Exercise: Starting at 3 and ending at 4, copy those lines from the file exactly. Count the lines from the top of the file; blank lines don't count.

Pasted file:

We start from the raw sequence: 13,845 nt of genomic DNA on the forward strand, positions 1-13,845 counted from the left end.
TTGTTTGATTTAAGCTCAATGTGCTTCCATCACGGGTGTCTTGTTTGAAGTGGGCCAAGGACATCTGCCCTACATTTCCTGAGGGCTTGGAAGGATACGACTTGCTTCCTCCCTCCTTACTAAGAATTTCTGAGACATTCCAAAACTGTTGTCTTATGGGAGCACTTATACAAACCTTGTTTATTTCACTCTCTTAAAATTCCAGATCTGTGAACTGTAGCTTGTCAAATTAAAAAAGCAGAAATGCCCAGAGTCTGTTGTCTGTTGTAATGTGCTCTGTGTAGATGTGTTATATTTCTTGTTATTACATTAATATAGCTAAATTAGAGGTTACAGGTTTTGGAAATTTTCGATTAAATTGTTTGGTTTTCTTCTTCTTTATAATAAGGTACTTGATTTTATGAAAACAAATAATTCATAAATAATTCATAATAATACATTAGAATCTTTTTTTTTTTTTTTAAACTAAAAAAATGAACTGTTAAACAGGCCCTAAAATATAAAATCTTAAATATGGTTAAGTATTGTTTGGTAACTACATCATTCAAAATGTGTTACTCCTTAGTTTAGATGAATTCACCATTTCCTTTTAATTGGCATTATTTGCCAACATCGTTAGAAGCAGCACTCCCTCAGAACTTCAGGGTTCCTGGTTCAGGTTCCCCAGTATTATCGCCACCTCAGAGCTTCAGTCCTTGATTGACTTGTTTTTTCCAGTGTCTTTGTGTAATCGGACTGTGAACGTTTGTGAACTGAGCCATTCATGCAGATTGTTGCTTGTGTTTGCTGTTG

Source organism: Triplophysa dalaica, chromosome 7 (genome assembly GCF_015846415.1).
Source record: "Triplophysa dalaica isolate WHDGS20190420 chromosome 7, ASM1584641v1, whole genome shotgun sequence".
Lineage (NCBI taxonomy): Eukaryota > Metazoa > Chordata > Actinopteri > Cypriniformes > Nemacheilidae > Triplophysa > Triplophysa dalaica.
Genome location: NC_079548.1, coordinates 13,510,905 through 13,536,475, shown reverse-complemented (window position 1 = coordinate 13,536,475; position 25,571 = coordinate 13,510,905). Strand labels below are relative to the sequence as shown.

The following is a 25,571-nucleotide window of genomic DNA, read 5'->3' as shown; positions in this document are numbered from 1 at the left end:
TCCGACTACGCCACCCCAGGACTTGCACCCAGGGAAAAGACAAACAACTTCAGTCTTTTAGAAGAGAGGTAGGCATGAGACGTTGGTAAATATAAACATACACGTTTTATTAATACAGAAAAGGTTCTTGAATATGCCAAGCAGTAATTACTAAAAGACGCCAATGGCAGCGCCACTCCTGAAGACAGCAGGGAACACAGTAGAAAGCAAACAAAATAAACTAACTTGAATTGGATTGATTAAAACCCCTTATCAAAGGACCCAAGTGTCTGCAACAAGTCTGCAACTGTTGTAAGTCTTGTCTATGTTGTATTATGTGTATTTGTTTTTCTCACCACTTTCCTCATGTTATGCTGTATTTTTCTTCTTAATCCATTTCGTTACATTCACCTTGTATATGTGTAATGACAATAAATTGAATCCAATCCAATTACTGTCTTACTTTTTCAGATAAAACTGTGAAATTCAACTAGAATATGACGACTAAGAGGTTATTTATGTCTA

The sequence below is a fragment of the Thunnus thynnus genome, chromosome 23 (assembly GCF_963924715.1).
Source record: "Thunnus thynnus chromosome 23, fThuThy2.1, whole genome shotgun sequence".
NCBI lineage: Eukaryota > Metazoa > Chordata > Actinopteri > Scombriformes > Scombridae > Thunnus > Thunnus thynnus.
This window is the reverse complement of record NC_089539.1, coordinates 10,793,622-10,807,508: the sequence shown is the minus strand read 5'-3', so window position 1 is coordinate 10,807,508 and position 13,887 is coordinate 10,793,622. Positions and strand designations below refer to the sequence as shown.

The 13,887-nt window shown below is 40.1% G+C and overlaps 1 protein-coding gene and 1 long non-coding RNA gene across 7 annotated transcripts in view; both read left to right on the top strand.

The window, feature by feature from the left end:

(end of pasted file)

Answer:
Source organism: Triplophysa dalaica, chromosome 7 (genome assembly GCF_015846415.1).
Source record: "Triplophysa dalaica isolate WHDGS20190420 chromosome 7, ASM1584641v1, whole genome shotgun sequence".